Why Opponents to the Iran Deal Need a Keymaster

Your humble blogger is extremely jet-lagged from his sojourn to Beijing, and has not had time to fully process the interim Iran deal that was signed over the weekend.  Instead, after landing, I saw the reactions from commentators and members of Congress and U.S. allies in the Middle East. They're, um, not happy. 

As a certified Distinguished Expert in U.S. Foreign Policy -- I have a Ph.D. and everything!! -- my primary go-to source in counseling and advising those who are wary of diplomatic negotiations is, of course, the great 1980's romantic comedy Say Anything.  And, as it turns out, there is an important clip from that film that offers some sage advise to those raising holy hell about this interim deal: 

Seriously, this is one of those moments when a lot of the critics linked above would have done well to have given their microphones to a Keymaster and then been required to show that they weren't panicking before getting it back. 

As your friendly neighborhood foreign policy keymaster, let me be blunt:  the only thing going ballistic on this deal accomplishes is demonstrating your utter unreasonableness on negotiations with Iran.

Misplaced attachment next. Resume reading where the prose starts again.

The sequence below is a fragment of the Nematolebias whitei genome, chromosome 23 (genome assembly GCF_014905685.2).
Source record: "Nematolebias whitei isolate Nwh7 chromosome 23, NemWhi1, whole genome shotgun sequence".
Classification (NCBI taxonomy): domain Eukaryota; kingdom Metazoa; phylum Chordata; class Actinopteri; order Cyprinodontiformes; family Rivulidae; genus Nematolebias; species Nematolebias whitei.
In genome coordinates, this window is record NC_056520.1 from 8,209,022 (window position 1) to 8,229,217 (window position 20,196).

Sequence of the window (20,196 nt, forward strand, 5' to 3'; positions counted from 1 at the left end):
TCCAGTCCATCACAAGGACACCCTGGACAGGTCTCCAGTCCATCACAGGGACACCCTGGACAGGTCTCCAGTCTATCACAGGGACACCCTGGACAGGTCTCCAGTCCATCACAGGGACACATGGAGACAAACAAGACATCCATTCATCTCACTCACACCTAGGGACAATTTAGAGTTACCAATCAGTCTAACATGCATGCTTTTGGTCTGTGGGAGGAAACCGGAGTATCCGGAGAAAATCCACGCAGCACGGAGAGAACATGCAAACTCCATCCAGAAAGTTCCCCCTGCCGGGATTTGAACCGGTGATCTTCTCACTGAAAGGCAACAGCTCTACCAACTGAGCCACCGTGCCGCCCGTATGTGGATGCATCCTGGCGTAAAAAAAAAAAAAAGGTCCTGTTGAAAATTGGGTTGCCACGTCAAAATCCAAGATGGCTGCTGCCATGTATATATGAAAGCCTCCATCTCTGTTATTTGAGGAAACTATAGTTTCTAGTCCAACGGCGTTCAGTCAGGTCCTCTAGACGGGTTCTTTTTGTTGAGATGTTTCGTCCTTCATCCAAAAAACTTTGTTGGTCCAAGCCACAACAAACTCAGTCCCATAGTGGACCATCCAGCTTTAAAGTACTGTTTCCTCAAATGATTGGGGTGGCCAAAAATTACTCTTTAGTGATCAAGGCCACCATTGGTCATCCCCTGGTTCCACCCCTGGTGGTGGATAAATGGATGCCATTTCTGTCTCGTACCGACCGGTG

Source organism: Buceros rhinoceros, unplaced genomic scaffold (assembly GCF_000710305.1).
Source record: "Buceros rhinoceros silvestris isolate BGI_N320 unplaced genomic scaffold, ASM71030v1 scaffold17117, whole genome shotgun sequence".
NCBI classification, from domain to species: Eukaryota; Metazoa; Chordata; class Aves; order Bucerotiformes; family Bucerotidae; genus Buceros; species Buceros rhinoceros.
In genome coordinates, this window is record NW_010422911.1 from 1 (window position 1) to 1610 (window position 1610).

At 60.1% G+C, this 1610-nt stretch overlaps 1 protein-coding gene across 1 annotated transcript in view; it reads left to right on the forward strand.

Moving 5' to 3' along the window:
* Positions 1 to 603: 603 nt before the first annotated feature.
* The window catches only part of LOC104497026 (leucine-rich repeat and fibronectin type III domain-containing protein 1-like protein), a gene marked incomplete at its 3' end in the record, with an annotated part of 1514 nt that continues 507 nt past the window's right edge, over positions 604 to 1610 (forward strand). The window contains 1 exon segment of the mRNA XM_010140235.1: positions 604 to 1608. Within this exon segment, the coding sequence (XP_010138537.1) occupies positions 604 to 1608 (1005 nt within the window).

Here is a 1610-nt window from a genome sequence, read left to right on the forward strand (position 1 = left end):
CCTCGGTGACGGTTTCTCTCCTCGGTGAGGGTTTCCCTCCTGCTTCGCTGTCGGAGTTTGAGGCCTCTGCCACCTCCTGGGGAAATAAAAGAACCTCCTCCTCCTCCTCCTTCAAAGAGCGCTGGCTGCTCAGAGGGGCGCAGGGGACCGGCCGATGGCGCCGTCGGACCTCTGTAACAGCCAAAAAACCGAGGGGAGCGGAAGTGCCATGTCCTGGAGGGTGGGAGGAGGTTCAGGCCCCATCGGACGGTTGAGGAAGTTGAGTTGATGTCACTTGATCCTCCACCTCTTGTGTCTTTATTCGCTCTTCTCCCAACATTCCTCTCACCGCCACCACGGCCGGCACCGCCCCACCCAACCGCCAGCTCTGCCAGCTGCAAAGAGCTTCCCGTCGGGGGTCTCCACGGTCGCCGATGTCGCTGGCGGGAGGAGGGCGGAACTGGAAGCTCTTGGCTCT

Now the key words in that last sentence are "going ballistic."  I'm not saying you should love the deal.  You distrust both Iran and the Obama administration.  I get that.  The thing is, you're distrusting the wrong agreement.  This is an interim deal that is easily revocable in six months if a comprehensive deal falls apart.  Objecting to this deal now does nothing but erode your credibility for future moments of obstructionism if a comprehensive deal is negotiated. 

Seriously, game this out.  Let's assume you implacably oppose the negotiations going forward.  If the deal holds up -- and before you laugh, consider that Netanyahu is now describing the much-derided-at-the-time Syria deal as a "model" to follow -- then you've undermined your reputation before the really big negotiations start.  So whatever justified opposition you might have to such a deal will be largely discredited.  On the other hand, if the deal falls apart -- and there's a decent chance of that -- then you'll get blamed for obstructionism for reflexively opposing it from the get-go. 

Now say you announce that despite your reservations, you'll support the Obama administration's steps towards peace provided the necessary security guarantees are procured, etc.  In this universe, if the deal falls through, it's on the Obama administration, and you get to shake your head sadly and cluck about how you should have known better than to trust them.  If the deal succeeds but a comprehensive deal fails, that's also on the Obama administration, nothing has been lost, and you look like a sober statesman.  Finally, if a comprehensive deal really is reached, you can oppose it then.  Indeed, your opposition will be bolstered by the fact that you supported the interim negotiations, suggesting that you're not opposing diplomacy like a knee-jerk automaton. 

Am I missing anything?